What must concern us now is why the whole country has received the news of his passing with such manifestations of universal grief.

It is not as through the Grandmaster was snuffed out before he had achieved the biblical life span of "three score and ten years." It is not that he hasn't left behind a legacy, packed with word and melody of such richness, that the students of the future will have their work cut out, if they seek to evaluate and analyse - the Grandmaster's musical bequest to our country ... a country which he obviously loved.

I want to suggest instead that our grief is an acknowledgement, however unconscious, of the fact that Kitchener's passing marks the end of an era, a time of a kinder, gentler Trinidad and Tobago. A little reference to local history will make this point clear.

Kitchener sang in the period which stretched between the disturbances of the 1930s and 1946, the year in which all local adults could vote for the very first time.

He continued to sing throughout those years which culminated in the rise of nationalist politics and the achievement of independence.

If ever this society can claim to have a Golden Age, it is then.

We had no money of course but the steel drum had began to mature and become the sophisticated instrument, which it is today.

Beryl Mc Burnie's "Little Carib", Torrance Mohammed's "Arawaks", together with the artist, Alf Codallo, were probing the history and the culture of this place, giving the lie to the historian who had remarked that there were no people here "with a character and purpose of their own."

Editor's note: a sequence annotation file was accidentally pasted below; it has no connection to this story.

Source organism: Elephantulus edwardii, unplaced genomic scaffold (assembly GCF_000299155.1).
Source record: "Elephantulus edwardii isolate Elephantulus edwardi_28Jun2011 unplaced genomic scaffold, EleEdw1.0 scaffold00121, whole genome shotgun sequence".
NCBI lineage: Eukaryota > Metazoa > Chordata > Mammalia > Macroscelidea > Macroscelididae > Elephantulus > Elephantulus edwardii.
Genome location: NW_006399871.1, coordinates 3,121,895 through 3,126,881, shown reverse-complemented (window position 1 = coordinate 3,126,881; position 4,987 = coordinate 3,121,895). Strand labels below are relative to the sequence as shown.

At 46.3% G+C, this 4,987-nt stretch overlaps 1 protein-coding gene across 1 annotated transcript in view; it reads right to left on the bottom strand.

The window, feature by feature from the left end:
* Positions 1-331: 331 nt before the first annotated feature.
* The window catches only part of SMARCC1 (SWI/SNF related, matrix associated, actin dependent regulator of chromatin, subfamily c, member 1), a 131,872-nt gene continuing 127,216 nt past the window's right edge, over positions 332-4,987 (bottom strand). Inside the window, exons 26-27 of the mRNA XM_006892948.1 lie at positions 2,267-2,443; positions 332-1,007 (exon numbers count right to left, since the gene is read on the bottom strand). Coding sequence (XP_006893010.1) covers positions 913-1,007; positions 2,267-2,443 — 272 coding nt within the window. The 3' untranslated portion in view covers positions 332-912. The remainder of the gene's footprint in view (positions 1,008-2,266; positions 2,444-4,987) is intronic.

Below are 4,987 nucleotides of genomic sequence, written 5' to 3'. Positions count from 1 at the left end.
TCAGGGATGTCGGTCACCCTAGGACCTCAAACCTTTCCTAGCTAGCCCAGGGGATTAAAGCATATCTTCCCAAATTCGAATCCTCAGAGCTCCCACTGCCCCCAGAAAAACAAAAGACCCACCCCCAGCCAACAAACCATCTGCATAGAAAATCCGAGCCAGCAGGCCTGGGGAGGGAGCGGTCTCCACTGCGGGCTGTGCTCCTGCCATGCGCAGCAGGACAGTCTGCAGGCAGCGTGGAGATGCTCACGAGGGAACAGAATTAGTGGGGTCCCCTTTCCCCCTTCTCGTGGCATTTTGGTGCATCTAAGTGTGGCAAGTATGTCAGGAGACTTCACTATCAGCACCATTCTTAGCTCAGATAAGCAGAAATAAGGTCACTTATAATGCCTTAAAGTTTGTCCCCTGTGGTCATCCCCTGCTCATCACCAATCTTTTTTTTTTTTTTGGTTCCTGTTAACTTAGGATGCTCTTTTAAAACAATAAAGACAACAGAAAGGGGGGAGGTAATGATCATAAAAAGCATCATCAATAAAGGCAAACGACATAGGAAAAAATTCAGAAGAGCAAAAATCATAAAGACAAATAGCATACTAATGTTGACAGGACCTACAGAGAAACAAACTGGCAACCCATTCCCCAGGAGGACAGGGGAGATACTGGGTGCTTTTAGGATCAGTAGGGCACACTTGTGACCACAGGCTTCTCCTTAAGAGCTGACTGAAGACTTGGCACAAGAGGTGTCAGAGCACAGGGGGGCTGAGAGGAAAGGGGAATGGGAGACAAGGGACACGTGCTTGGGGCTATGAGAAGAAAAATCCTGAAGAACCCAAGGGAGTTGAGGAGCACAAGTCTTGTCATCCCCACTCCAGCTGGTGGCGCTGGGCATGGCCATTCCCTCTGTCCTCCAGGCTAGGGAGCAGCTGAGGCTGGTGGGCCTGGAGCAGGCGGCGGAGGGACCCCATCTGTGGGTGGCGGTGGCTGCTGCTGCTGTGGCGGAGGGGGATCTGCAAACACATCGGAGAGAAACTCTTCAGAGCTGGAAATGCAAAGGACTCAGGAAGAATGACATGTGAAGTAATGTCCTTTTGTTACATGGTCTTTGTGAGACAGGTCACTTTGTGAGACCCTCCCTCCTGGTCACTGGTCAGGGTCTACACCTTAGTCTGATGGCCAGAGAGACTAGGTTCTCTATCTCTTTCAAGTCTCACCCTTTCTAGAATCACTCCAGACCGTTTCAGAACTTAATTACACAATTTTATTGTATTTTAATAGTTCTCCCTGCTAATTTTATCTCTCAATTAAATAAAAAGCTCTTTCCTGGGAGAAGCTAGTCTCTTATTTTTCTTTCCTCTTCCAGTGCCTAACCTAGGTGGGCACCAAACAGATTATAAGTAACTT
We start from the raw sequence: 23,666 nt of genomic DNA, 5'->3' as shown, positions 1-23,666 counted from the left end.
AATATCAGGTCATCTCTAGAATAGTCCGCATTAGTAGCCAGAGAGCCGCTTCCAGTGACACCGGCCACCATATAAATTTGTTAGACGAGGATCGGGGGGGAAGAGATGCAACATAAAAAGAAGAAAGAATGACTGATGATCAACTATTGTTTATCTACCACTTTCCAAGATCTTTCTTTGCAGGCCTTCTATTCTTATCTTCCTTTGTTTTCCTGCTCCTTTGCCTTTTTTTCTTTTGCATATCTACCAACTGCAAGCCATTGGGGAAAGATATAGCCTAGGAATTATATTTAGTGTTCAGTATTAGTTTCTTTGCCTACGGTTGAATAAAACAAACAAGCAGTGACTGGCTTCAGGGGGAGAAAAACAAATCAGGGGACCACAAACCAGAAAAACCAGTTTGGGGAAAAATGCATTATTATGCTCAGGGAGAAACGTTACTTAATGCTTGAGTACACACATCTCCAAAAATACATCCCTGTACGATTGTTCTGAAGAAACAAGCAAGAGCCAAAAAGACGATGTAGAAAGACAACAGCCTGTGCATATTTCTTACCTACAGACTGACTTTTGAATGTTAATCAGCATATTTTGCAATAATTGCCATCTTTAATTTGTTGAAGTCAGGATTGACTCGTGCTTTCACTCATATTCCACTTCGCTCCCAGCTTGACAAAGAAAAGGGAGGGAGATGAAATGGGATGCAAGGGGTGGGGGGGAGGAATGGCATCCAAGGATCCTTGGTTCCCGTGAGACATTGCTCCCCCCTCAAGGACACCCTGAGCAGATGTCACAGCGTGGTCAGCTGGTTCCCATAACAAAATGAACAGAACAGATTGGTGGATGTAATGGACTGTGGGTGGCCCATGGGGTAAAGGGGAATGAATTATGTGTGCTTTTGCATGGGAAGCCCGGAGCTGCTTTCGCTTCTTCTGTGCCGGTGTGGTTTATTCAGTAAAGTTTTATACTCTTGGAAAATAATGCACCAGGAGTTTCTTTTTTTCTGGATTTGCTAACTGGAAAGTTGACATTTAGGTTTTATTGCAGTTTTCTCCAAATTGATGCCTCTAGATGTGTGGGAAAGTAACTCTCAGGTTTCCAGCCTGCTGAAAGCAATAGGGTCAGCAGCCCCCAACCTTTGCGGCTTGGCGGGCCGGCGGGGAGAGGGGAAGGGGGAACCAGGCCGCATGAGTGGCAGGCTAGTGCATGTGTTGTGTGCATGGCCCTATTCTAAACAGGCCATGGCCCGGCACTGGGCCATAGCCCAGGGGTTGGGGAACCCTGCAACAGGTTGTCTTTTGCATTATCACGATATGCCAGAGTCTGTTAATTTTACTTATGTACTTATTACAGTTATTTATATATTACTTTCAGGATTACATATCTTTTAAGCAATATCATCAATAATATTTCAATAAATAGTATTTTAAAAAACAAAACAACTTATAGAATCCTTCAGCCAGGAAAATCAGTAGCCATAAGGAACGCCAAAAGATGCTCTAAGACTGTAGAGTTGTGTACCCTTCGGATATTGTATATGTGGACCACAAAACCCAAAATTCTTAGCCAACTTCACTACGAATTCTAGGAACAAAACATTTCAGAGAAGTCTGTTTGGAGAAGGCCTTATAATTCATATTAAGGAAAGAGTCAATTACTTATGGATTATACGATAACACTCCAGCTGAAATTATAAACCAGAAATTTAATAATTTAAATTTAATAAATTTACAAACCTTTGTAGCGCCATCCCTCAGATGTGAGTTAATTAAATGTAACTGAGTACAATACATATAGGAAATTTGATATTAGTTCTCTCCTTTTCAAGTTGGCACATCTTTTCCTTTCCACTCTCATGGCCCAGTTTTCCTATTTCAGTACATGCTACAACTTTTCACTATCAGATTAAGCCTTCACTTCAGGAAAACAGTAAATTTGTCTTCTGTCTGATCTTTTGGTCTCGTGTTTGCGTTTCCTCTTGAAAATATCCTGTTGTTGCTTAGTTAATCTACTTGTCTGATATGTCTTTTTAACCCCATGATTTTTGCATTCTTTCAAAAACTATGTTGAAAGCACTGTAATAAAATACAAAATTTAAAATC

The Federation failed, but Carlisle Chang, M P Alladin and Sybil Atteck were laying a ground which Ramkisoon and Boodhoo were soon to follow.

It was the same road which was to give rise to "Best Village" on the one hand, and Carnival geniuses like George Bailey, Harold Saldenah, and Cito Velaquez, on the other.

Kitchener was thus singing at a time when our citizens were confident in themselves and could face the future with hopeful anticipation.

If today we cry because we have lost Kitchener, let us understand that we are crying for ourselves.

Because his passing has drawn a line between hope and possibility on the one hand and disillusionment and despondency on the other.

When we look at the example of Kitchener's life, his conduct, his deportment, always with a hat, tie and suit, his songs masking naughtiness with double entrendre, singing of persons and circumstances with wit and style but never with malice, we find that he continued to be an exemplar even when there was less and less in Trinidad and Tobago which was exemplary.

We can therefore understand the magnitude of our grief. But the poet Angelou reminds us:
"History, despite it's wrenching pain, Cannot be unlived, but if faced With courage need not be lived again,"
And if this appreciation is to mean anything, if these words are to count in any way, then they must exhort us to return to those values which made our people less anxious and confused, and our country an altogether better place.

"Let us not", as St Paul tells us, "be weary in well doing for in due season we shall reap, if we faint not".

Maya Angelou continues:
"And when the great souls die,
After a period peace blooms,
slowly and always irregularly.
Spaces fill with a kind of soothing electric vibration.
Our senses, restored, never to be the same,
whisper to us.
They existed. They existed.
We can be.
Be and be better.
For they existed."
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Created on ... April 18, 2000